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Vowel Length From Latin to Romance

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Letter Writing and Language Change

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Academic Paper


Title: Online reading: a preliminary study of the impact of integrated and split-attention formats on L2 students’ cognitive load
Author: Saleh Al-Shehri
Institution: The University of Queensland
Author: Christina Gitsaki
Email: click here TO access email
Institution: Sharjah Higher Colleges of Technology
Linguistic Field: Applied Linguistics; Language Acquisition
Subject Language: English
Abstract: Cognitive load theory has been utilized by second language acquisition (SLA) researchers to account for differences in learner performance with regards to different learning tasks. Certain instructional designs were shown to have an impact on cognitive load and working memory, and this impact was found to be accentuated in a multimedia environment where there is a variety of interacting elements and tools that can lead to cognitive overload and consequently reduced learning outcomes. This study investigated the influence of split-attention and integrated instructional formats on students’ cognitive load and how they might facilitate second language online reading and vocabulary learning. Twenty English as a Second Language (ESL) intermediate students studying at an Australian language institution were randomly assigned to four conditions: SAND (Split-Attention No Dictionary), SAOD (Split-Attention with Online Dictionary), IFND (Integrated Format No Dictionary), and IFOD (Integrated Format with Online Dictionary). Subjects were asked to complete an online reading comprehension task in which subjects tested under the SAND and SAOD conditions were exposed to a typical reading text followed by comprehension questions, whereas subjects in the IFND and IFOD conditions were exposed to a reading text where the comprehension questions were physically inserted within the reading text. Under the SAOD and IFOD conditions, subjects had access to an online dictionary. Results showed that the integrated reading format was found to facilitate students’ reading comprehension more than the split-attention format. Also, students who had access to the online dictionary in the SAOD and IFOD groups performed better on the vocabulary test, but spent more time on the reading task than the other two groups. Furthermore, participants in the split-attention format group looked up more words than their counterparts in the integrated format group. The results of the present study have certain implications for multimedia instructional designers and ESL teachers.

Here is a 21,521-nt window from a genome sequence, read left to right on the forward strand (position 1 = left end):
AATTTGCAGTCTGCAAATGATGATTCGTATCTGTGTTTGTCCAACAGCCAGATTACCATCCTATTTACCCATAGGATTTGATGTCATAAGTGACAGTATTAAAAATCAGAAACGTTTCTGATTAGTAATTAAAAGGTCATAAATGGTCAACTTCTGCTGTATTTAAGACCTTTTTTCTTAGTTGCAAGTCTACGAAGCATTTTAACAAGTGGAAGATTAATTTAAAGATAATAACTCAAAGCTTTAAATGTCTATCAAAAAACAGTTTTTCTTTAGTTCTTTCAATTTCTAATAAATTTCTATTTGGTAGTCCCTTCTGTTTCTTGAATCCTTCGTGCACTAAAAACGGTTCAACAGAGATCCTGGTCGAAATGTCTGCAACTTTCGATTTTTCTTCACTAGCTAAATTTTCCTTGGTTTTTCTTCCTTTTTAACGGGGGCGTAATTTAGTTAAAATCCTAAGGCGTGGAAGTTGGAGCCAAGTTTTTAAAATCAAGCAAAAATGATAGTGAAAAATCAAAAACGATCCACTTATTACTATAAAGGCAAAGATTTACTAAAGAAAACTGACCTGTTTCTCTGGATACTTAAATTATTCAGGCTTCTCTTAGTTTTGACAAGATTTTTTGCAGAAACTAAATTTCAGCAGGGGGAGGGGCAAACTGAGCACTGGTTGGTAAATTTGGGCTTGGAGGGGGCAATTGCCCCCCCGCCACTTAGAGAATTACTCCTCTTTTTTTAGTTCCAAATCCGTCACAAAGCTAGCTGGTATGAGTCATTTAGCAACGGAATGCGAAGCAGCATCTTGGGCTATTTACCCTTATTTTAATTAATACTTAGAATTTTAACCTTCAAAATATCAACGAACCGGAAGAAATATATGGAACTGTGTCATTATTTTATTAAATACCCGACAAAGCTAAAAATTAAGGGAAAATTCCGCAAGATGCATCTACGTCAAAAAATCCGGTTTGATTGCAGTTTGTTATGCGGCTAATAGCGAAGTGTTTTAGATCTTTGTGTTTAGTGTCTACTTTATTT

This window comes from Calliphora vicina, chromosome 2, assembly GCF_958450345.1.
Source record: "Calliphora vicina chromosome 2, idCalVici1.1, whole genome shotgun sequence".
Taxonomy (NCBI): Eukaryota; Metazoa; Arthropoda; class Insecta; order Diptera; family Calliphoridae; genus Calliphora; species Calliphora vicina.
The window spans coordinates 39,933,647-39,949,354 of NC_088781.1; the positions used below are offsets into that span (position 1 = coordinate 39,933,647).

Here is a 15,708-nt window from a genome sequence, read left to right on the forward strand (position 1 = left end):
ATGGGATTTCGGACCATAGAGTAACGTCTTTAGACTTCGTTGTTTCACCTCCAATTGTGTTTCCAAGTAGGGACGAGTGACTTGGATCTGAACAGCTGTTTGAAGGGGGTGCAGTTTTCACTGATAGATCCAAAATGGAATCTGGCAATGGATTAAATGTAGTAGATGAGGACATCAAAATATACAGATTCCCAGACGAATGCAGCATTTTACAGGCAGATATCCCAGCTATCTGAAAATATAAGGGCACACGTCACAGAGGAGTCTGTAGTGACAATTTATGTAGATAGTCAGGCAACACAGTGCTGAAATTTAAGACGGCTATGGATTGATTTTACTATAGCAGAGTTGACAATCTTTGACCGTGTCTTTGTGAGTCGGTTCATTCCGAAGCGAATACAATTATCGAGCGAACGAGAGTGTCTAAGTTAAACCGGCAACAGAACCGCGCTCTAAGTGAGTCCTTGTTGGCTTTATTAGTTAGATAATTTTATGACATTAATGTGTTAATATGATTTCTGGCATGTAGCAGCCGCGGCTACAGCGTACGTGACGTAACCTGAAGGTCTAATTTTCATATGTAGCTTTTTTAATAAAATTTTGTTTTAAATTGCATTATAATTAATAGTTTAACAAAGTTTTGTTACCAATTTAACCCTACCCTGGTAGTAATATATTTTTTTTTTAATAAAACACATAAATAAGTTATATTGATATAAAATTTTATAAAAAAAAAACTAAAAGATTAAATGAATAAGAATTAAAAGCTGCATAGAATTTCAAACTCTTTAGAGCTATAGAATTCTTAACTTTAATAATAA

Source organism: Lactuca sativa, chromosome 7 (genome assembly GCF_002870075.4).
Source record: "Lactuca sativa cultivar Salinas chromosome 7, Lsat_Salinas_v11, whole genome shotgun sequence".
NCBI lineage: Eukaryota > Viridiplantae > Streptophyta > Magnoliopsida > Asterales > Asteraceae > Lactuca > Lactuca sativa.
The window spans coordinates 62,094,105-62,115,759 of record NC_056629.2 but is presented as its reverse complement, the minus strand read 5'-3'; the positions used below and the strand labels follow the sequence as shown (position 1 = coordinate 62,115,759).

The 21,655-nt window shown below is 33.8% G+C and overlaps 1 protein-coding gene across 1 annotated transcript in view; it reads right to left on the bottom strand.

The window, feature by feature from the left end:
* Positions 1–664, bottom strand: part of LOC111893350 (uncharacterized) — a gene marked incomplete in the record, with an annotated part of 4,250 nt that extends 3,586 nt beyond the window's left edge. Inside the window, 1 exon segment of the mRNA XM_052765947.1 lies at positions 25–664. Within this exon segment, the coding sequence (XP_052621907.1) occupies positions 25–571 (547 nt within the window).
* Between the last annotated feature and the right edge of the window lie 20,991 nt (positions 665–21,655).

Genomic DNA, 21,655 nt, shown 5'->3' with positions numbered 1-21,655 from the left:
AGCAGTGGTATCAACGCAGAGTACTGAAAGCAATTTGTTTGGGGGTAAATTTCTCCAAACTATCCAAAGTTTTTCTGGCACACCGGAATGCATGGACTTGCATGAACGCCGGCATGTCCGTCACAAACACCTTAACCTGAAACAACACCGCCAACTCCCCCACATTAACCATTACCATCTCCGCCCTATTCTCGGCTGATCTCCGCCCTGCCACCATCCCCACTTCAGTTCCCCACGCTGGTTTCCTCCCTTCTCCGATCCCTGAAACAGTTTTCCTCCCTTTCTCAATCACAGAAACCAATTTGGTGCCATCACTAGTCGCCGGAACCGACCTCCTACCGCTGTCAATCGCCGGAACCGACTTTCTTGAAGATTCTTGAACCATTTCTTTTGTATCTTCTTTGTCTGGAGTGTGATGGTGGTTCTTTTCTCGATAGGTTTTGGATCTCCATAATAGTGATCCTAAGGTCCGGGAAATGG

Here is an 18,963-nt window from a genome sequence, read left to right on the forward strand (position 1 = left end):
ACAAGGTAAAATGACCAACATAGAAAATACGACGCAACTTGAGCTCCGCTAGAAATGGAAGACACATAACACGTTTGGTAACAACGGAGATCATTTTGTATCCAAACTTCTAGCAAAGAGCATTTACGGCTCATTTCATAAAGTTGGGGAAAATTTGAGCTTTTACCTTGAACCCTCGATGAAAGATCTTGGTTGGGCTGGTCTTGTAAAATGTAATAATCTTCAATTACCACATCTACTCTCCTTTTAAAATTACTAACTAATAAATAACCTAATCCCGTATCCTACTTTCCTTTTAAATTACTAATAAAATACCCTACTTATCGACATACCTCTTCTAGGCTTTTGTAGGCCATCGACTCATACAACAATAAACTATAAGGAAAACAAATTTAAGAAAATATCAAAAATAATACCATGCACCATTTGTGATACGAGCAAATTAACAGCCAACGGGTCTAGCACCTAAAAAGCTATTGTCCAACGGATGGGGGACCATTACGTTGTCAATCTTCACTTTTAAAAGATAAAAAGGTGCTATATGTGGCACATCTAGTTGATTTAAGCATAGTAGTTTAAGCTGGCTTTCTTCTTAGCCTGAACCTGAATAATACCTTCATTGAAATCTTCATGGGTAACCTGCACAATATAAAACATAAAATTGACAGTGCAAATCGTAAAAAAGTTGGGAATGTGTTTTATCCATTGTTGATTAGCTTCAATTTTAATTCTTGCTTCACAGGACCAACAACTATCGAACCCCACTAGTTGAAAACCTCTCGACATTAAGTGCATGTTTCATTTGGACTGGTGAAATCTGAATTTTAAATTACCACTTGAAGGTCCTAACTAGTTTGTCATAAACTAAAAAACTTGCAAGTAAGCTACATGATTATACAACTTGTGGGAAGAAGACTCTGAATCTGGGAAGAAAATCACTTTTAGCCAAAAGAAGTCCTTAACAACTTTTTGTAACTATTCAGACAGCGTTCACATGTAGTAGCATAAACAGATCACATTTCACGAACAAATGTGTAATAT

CUP AT LINGUIST

This article appears IN ReCALL Vol. 22, Issue 3, which you can READ on Cambridge's site or on LINGUIST .



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